4. Even the authoritative historians of the era confess that Menelik not only did say that but could say that. Because his tactical deployment of racial and civilizational identities had been seen as a laudable diplomatic virtue of the time. He had once said that he was black to form an alliance with the neighbouring dervishes. And these historians—e.g., Raymond Jonas[4]–confess that Menelik could say he is anything, that he is black or white, as it suits him. That is a clear evidence that he not only said it but it is in fact an absolute possibility he could say that because it is characteristic of him, as a consumate pragmatist, to say so.
  5. There’s ample evidence, ubiquitous really, even on these Facebook pages, that millions of Ethiopians, possibly the vast majority of them, including these hypocrite apologists of the unnecessary, who seriously think that they are not black. If they TODAY plead guilty of being disavowers of their black identity, how come they insist that Menelik didn’t say it? Ideological pre-commitment to make Menelik a saint is the only reason they seek to whitewash the self-proclaimed Caucasian emperor. I wish these Ethiopian extremists know that there are better ways of eulogizing the dead.
  6. The most outlandish claim they make is that he didn’t say he is Caucasian because “he probably doesn’t even know the word.” No, he did know the word. It was, at the time, the most common diplomatic-political vernacular used in order to speak of people as Caucasians or Negros. He knew what both words meant. At least, it is obvious that his translator knew what the words meant. Even if, for the sake of argument, one concedes that our emperor didn’t use the word Caucasian, then he must have used the more blunt word ‘WHITE.’ NECH in Amharic. And he did say it. That is why scholars have since been writing not just about him but about Ethiopia as HONORARY WHITE. These critics claim that we are reading too much into the text. We read what is written. We don’t do divination about what is not written. Reading what is written is just that, reading what is written. Not reading INTO it. Trying to explain it by creating unclarity where the statement is clear IS reading INTO the text. And it’s a cardinal interpretive sin.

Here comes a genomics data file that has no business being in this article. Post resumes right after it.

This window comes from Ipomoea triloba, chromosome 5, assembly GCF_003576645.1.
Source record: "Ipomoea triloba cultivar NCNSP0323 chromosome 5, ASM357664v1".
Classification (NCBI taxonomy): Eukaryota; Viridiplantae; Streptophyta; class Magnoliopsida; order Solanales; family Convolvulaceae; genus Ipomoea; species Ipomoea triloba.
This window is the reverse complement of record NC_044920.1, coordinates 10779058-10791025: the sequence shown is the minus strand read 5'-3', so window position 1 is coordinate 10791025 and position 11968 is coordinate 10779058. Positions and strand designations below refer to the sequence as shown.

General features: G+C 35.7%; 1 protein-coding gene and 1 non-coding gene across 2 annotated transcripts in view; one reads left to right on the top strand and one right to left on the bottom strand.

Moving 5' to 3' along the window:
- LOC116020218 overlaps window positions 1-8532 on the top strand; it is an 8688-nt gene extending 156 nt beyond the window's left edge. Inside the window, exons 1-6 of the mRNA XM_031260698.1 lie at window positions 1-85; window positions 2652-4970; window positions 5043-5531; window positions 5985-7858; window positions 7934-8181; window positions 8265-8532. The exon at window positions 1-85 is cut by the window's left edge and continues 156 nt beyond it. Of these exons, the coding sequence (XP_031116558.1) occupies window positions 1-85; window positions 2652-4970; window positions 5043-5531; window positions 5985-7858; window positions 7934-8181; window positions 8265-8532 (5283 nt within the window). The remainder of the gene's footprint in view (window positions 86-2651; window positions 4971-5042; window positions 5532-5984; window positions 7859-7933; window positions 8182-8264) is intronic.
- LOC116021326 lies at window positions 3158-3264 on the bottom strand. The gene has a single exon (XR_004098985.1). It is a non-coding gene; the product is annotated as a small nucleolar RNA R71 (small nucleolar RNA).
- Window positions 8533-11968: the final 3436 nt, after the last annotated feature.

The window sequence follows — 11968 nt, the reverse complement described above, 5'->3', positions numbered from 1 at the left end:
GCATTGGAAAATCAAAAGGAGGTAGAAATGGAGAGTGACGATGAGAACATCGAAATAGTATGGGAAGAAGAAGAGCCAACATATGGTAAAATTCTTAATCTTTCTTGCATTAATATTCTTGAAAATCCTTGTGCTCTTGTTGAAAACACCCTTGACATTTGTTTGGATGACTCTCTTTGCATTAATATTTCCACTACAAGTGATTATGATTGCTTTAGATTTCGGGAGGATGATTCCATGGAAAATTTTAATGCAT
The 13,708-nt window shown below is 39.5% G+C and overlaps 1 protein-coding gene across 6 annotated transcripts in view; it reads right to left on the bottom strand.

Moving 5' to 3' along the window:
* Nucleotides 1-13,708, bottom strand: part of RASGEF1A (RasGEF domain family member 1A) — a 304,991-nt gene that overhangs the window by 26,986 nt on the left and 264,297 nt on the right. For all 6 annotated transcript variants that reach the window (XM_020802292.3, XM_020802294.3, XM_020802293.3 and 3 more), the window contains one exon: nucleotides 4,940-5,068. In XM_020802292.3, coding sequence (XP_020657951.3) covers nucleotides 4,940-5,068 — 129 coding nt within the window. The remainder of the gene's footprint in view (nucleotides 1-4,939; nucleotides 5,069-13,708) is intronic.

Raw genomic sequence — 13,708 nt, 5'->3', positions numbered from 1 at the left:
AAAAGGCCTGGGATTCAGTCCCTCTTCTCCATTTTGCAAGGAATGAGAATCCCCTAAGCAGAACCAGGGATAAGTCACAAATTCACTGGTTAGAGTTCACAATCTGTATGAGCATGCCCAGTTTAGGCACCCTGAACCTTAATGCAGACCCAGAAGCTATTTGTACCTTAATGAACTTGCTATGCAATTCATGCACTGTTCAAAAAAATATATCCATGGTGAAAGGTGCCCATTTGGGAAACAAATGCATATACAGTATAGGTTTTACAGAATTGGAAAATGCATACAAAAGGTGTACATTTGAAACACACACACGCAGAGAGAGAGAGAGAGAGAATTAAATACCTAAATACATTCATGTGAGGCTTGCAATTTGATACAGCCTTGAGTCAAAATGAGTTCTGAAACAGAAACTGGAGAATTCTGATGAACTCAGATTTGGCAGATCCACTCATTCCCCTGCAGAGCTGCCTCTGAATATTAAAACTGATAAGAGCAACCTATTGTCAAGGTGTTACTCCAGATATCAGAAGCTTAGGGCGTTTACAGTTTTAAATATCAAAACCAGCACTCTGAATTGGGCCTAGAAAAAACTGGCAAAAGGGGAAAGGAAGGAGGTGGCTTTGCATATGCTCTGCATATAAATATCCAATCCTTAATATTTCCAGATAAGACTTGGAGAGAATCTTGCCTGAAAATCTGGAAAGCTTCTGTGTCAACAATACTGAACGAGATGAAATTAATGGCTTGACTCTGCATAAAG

7. According to the elementary rules of text interpretation, where a text is clear, there is no need for interpretation. Interpretation is called for only when there is unclarity. Texts are said to be unclear when there is ambiguity, inconsistency, silence, and absurdity.

Ambiguity is cleared by going to the sources, assessing the context–internal and external.

Talking about context in the absence of any ambiguity is not just interpretively erroneous; it’s a deliberate attempt at rewriting the text. It is the crudest form of hermeneutical sin. Our most learned miracle workers who were doing divination on Menelik’s words were just trying to rewrite it for him.

Textual silence on a matter is redeemed through, among other things, analogical reasoning/interpretation.

Inconsistency is overcome interpretively through considering the temporal, normative, and spatial hierarchy among claims of a text. Thus the late coming clause in a particular text prevails the earlier clause. The normatively superior clause prevails over the inferior one. The more specific clause prevails over the general one.

Absurdity in a text is interpretively overcome through resort to natural reason/justice, equity, and fairness.

These are the most basic principles and techniques of interpretation of texts. These are the most rudimentary rules for making sense of texts.